Critic's Notebook: GOP Debate or Trump-Fiorina Rom-Com?
Watching the second Republican Candidates debate, it was hard to ignore the — pardon the expression — elephant in the room.
Of course, I'm referring to the unmistakable sexual tension between Carly Fiorina and Donald Trump.
Sure, these two outsider candidates have sniped at each other in the past, with Trump infamously insulting Fiorina's looks. But their attacks on each other during the debate felt like the animosity between the lead characters in a Hollywood romantic comedy who eventually realize that they're made for each other. Trump seemed to acknowledge it, declaring about the former Hewlett-Packard CEO, "I think she's got a beautiful face, and she's a beautiful woman." It's time for these two to get a room.
Indeed, much of the evening was a virtual lovefest between the candidates, despite the best efforts of CNN's moderator Jake Tapper, who seemed intent on throwing raw meat into an arena filled with pitbulls. Consistently baiting the candidates by inviting them to respond to disparaging remarks made by their competitors on the trail, he made it seem as if each podium should be equipped with boxing gloves.
Naturally, Trump wasted no time taking the bait, wondering why Rand Paul was on the dais despite his low standing in the polls and then, you guessed it, disparaging his looks.
But with some minor exceptions, there was more friendliness than hostility on display. Chris Christie, responding to an alleged criticism of him by Ben Carson, practically threw air kisses to the former neurologist. The debate had barely begun before Mike Huckabee, in his opening remarks, referred to the Republican field as "The A Team" and Trump as "Mr. T." At one point later, Trump even gave Carson a high-five.
The event — which with its marathon, three-hour plus running time dragged on longer than many award shows — was held in the Reagan Presidential Library, or, in Republican-speak, Mecca. Naturally, the spirit of the Great Communicator was evoked again and again, with practically all of the candidates declaring him a personal inspiration. John Kasich bested them all, however, by pointing to Reagan's Air Force One looming over their heads and casually mentioning that he had ridden on the plane with the Gipper.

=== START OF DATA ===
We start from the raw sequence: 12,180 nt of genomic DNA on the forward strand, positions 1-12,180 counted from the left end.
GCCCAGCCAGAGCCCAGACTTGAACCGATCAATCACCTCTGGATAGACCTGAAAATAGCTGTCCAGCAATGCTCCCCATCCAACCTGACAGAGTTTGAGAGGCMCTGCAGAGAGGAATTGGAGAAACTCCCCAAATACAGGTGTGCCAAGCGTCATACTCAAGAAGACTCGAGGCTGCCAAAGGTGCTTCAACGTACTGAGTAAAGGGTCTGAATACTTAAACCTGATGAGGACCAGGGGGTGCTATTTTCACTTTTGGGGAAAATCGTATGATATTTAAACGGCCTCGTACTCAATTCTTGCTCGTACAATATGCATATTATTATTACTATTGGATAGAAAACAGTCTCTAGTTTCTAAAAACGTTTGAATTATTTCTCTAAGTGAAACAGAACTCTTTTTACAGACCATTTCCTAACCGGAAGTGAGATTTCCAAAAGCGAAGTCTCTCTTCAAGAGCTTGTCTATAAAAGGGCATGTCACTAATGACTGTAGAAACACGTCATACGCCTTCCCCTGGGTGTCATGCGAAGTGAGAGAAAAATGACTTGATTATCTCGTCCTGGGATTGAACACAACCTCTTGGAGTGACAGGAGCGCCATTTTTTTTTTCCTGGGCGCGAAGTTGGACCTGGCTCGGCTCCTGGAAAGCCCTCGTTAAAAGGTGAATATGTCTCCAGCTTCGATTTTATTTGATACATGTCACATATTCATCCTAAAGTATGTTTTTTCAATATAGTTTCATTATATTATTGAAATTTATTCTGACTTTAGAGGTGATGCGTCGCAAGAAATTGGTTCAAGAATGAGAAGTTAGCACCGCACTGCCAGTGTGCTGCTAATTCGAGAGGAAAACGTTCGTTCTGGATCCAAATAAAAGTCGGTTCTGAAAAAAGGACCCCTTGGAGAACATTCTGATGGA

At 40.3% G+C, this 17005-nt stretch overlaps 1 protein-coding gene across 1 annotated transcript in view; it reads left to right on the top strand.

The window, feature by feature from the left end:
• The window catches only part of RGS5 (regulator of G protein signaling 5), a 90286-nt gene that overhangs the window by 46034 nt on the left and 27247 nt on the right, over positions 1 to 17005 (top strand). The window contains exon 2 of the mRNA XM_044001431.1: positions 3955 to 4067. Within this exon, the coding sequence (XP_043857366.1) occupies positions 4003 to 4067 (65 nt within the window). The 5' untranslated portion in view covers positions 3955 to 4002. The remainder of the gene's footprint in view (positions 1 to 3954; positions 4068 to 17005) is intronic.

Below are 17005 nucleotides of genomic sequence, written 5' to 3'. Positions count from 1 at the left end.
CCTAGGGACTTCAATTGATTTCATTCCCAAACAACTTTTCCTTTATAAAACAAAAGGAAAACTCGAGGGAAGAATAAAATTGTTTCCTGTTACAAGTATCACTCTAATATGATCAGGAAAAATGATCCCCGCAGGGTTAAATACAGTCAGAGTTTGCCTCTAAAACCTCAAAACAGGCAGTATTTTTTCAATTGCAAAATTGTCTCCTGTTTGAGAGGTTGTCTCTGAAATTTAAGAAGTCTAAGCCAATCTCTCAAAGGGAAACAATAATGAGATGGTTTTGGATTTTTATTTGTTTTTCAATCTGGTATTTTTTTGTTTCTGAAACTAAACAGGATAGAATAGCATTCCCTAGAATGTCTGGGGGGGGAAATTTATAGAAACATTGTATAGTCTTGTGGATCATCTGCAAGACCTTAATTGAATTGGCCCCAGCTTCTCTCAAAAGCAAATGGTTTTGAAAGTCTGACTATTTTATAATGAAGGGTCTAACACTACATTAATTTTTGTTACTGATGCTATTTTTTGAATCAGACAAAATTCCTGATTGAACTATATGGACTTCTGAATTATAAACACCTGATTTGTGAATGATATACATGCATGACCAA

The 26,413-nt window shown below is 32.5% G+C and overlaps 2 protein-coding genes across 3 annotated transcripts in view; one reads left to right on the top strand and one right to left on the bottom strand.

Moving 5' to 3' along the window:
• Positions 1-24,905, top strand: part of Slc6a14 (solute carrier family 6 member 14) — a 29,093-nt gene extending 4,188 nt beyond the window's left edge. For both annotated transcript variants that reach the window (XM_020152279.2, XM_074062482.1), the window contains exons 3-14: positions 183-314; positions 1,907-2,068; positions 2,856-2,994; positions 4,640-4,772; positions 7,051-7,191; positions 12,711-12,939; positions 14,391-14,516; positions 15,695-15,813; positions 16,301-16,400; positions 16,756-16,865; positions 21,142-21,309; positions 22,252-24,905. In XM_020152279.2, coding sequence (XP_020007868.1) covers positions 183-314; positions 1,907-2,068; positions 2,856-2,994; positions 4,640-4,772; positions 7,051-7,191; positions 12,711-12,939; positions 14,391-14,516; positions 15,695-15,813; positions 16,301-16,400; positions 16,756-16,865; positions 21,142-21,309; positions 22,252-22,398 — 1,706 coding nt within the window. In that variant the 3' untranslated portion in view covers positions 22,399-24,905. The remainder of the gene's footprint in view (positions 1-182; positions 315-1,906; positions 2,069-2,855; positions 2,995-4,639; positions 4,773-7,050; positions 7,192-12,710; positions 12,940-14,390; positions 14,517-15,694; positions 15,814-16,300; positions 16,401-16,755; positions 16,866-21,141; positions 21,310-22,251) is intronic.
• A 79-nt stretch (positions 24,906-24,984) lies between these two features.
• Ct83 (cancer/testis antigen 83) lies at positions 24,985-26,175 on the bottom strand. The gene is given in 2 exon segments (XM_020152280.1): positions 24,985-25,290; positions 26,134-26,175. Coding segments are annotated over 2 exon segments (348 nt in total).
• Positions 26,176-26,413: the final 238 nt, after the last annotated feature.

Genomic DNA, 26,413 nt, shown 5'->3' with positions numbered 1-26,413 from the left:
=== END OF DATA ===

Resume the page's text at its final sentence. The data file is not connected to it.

Speaking of name-dropping, Fiorina won that contest, mentioning her "good friend" Bibi Netanyahu and countering Trump's criticism of her tenure at HP by revealing that, when she got fired, she got a consolation call from Steve Jobs.
A particular highlight was the heated three-way debate between Rand Paul, Chris Christie and Jeb Bush about the legalization of marijuana. That led to one of the evening's most fun moments, when Bush admitted smoking weed (no, he didn't use that term) forty years ago and then, with a sheepish expression, said "My mom's not happy that I just [said that]." It was somehow touching that he seemed genuinely worried about the repercussions.
Another memorable moment came when Bush insisted that Trump apologize for a remark he made about Bush being more sympathetic to immigrants because his wife is Mexican. In typical fashion, Trump refused, although he did admit, "I hear she's a lovely woman."
But that didn't compare to when the Donald, questioned about women's policy issues, declared, "I will take care of women." Although obviously meant to be reassuring, it instead came off as serial killer-creepy.
There was one historic moment, when one of the candidates actually admitted making a mistake. It was Ted Cruz, referring to his support of John Roberts' nomination to the Supreme Court. But he hedged on it by adding that he really preferred another candidate and only supported Roberts after he was nominated by George W. Bush.
As is becoming usual, Carson provided some of the more surreal moments, such as when he seemed to accuse Trump of being a socialist because of his support for higher taxes on the rich, and again when he said he would be fine allowing undocumented immigrants to stay in the country for a while as long as they were willing to work "agricultural" jobs, presumably picking fruit.
Shortly before the evening's end, the candidates were presented with some whimsical questions, to which they responded in quirky fashion. Asked which woman they would like to see on the $10 bill, they provided such obviously illegal figures as Margaret Thatcher and Mother Teresa, although Rosa Parks emerged as the frontrunner. Huckabee said that it should be his wife, so presumably he'll be getting some post-debate action on the home front.
A query about what Secret Service code name they would pick for themselves produced a series of lame responses, except for Bush, who delivered the best ad lib of the night by answering "Eveready," before turning to Trump and adding, "It's very high-energy, Donald."
If the candidates can come up with more quips as good as this, maybe the GOP should think about actually increasing the number of debates.
This article originally appeared in THR.com.